• Modify the AMID congestion avoidance scheme of standard TCP to be more aggressive,
          • Keep the same fast retransmit and fast recovery algorithm
          • Solve the under-utilized problem in high speed and long distance networks
  • 2.3 TCP throughput is network-limited (cont)
    • With high-speed TCP variants, it is mainly the packet drops that lead to a relatively small CWND
    • The following conditions could lead to packet drops
      • Network congestion.
      • Network infrastructure failures.
      • Network end systems.
        • Packet drops in Layer 2 queues due to limited queue size.
        • Packet dropped in ring buffer due to system memory pressure.
      • Routing changes.
        • When a route changes, the interaction of routing policies, iBGP, and the MRAI timer may lead to transient disconnectivity.
      • Packet reordering.
        • Packet reordering will cause duplicate ACKs to the sender. RFC 2581 suggest a TCP sender should consider three or more dupACKs as an indication of packet loss. With severe packet reordering, TCP might misinterpret it as packet losses.
  • 2.3 TCP throughput is network-limited (cont)
    • Congestion window is manipulated on the unit of Maximum Segment Size (MSS). Larger MSS entails higher TCP throughput.
    • Larger MSS is efficient for both networks and network end systems.
  • 3. Network Performance Analysis Methodology
  • Network Performance Analysis Methodology
    • An end-to-end network/application performance is viewed as
      • Application-related problems,
        • Beyond the scope of any standardized problem analysis
      • Network end system problems
      • Network path problems
    • Network performance analysis methodology
      • Analyze and appropriately tune the network end systems
      • Network path analysis, with remediation of detected problems where feasible
      • If network end system and network path analysis do not uncover significant problems or concerns, packet trace analysis will be conducted.
        • Any performance bottlenecks will manifest themselves in the packet traces.
  • 3.1 Network Performance Analysis Network Architecture
    • Network end system diagnosis server.
      • We use Network Diagnostic Tool (NDT).
        • collect various TCP network parameters in the network end systems, and identify their configuration problems
        • Identify local network infrastructure problems such as faulted Ethernet connections, malfunctioning NICs, and Ethernet duplex mismatch.
    • Network path diagnosis server
      • We use OWAMP applications to collect and diagnose one-way network path statistics.
        • The forward and reverse path might not be symmetric
        • The forward and reverse path traffic loads likely not symmetric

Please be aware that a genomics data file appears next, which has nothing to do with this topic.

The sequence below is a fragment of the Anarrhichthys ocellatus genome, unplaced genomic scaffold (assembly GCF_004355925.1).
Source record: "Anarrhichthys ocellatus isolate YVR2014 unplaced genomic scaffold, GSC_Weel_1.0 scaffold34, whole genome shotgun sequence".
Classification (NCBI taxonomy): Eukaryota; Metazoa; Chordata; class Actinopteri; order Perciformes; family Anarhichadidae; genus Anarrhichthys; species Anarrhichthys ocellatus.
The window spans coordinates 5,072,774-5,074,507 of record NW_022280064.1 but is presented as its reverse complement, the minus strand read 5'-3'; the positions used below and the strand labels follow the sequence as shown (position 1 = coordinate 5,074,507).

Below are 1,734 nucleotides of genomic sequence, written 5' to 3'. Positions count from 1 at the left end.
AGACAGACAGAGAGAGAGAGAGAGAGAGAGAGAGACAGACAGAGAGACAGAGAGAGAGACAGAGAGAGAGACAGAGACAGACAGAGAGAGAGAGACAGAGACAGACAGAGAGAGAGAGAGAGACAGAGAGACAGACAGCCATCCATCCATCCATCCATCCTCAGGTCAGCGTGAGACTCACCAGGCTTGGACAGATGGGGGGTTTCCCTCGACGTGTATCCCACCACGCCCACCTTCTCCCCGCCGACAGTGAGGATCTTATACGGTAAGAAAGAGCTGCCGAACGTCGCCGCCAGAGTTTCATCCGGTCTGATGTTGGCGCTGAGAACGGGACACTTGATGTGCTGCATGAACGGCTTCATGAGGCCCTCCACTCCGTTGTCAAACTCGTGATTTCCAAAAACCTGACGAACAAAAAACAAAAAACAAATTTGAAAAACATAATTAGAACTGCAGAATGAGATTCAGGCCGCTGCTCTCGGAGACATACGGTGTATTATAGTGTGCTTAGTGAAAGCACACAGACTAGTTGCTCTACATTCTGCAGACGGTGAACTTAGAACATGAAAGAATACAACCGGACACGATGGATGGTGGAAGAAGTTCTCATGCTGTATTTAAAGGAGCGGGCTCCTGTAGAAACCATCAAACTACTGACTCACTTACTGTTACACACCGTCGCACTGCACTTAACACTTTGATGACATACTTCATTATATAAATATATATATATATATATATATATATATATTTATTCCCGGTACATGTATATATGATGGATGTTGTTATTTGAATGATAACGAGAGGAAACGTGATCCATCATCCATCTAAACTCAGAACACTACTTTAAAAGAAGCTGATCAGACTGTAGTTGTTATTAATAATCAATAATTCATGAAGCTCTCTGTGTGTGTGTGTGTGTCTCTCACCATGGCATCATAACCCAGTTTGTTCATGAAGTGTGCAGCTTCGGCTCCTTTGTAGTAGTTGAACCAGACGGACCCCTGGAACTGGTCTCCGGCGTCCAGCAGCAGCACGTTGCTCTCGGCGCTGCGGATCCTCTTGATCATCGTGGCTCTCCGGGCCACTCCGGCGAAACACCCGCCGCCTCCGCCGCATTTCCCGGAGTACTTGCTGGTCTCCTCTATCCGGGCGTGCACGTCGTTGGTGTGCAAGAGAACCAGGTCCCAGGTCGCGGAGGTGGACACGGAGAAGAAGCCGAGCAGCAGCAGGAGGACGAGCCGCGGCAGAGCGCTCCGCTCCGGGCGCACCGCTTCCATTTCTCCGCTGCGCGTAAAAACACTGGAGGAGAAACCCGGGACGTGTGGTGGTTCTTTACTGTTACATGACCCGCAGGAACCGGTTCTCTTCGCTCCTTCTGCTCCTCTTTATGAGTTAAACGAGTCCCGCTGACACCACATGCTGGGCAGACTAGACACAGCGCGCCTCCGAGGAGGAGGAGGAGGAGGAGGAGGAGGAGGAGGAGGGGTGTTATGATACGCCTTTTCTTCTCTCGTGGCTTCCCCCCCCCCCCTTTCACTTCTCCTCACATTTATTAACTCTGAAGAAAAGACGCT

• The forward and reverse path might have different Qos schemes
      • Other tools such as Ping, traceroute, pathneck, iperf, and PerfSONAR etc could be used.
    3.1 Network Performance Analysis Network Architecture (cont)
  • 3.1 Network Performance Analysis Network Architecture (cont)
    • Packet trace diagnosis server
      • Directly connect to the border router, can port-mirror any port in the border router
      • TCPDump, used to record packet traces
      • TCPTrace, used to analyze the recorded packet traces
      • Xplot, used to examine the recorded traces visually
    • Step 1: Definition of the problem space
    • Step 2: Collect of network end system information & network path characteristics
    • Step 3: Network end system diagnosis
    • Step 4: Network path performance analysis
      • Route changes frequently?
      • Network congestion: delay variance large? Bottleneck location?
      • Infrastructure failures: examine the counter one by one
      • Packet reordering: load balancing? Parallel processing?
    • Step 5: Evaluate packet trace pattern
    3.2 Network/Application Performance Analysis Steps
  • Collection of network end system information
  • Collection of network path characteristics
    • Network path characteristics
      • Round-trip time (ping)
      • Sequence of routers along the paths (traceroute)
      • One-way delay, delay variance (owamp)
      • One-way packet drop rate (owamp)
      • Packet reordering (owamp)
      • Current achievable throughput (iperf)
      • Bandwidth bottleneck location (pathneck)
  • Traffic trace from Fermi to OEAW What happened?
  • Traffic trace from Fermi to Brazil What happened?
  • Conclusion
    • Fermilab is working on developing a performance analysis methodology
      • Objective is to put structure into troubleshooting network performance problems
      • Project is in early stages of development
    • We welcome collaboration & feedback
      • Biweekly Wide-Area-Working-Group (WAWG) meeting on alternate Friday mornings
        • Send email to WAWG@FNAL.GOV